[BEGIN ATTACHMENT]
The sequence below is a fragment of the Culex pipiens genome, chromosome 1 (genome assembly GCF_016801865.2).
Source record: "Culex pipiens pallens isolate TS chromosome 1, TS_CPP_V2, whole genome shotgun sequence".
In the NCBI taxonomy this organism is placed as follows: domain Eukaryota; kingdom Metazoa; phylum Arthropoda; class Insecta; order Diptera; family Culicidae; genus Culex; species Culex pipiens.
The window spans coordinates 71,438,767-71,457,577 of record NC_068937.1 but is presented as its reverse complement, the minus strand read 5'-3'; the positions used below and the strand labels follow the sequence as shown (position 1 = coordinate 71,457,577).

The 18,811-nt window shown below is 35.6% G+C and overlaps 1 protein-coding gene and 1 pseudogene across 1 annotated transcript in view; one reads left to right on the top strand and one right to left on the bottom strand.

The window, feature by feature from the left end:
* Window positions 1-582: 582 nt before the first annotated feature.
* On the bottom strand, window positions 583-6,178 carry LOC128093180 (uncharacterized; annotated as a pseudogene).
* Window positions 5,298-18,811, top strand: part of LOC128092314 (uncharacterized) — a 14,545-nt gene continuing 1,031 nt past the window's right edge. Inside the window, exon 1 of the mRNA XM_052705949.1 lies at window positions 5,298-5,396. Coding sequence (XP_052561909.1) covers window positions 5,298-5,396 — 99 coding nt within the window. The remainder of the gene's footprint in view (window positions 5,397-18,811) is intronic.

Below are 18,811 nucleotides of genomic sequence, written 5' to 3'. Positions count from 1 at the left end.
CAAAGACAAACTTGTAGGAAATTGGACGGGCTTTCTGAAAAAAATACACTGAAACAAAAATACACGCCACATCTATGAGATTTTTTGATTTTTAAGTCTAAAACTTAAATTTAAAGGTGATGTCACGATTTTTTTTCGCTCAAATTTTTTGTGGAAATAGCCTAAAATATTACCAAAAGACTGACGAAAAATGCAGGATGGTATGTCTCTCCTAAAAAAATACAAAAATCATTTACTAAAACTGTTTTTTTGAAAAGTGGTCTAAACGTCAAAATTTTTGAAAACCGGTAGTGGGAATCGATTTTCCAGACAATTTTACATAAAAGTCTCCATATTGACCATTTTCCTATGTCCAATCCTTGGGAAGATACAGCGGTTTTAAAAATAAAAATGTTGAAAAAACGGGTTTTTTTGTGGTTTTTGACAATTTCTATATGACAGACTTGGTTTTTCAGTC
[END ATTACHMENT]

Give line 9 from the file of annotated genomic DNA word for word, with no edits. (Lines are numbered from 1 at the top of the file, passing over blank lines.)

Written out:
* Window positions 5,298-18,811, top strand: part of LOC128092314 (uncharacterized) — a 14,545-nt gene continuing 1,031 nt past the window's right edge. Inside the window, exon 1 of the mRNA XM_052705949.1 lies at window positions 5,298-5,396. Coding sequence (XP_052561909.1) covers window positions 5,298-5,396 — 99 coding nt within the window. The remainder of the gene's footprint in view (window positions 5,397-18,811) is intronic.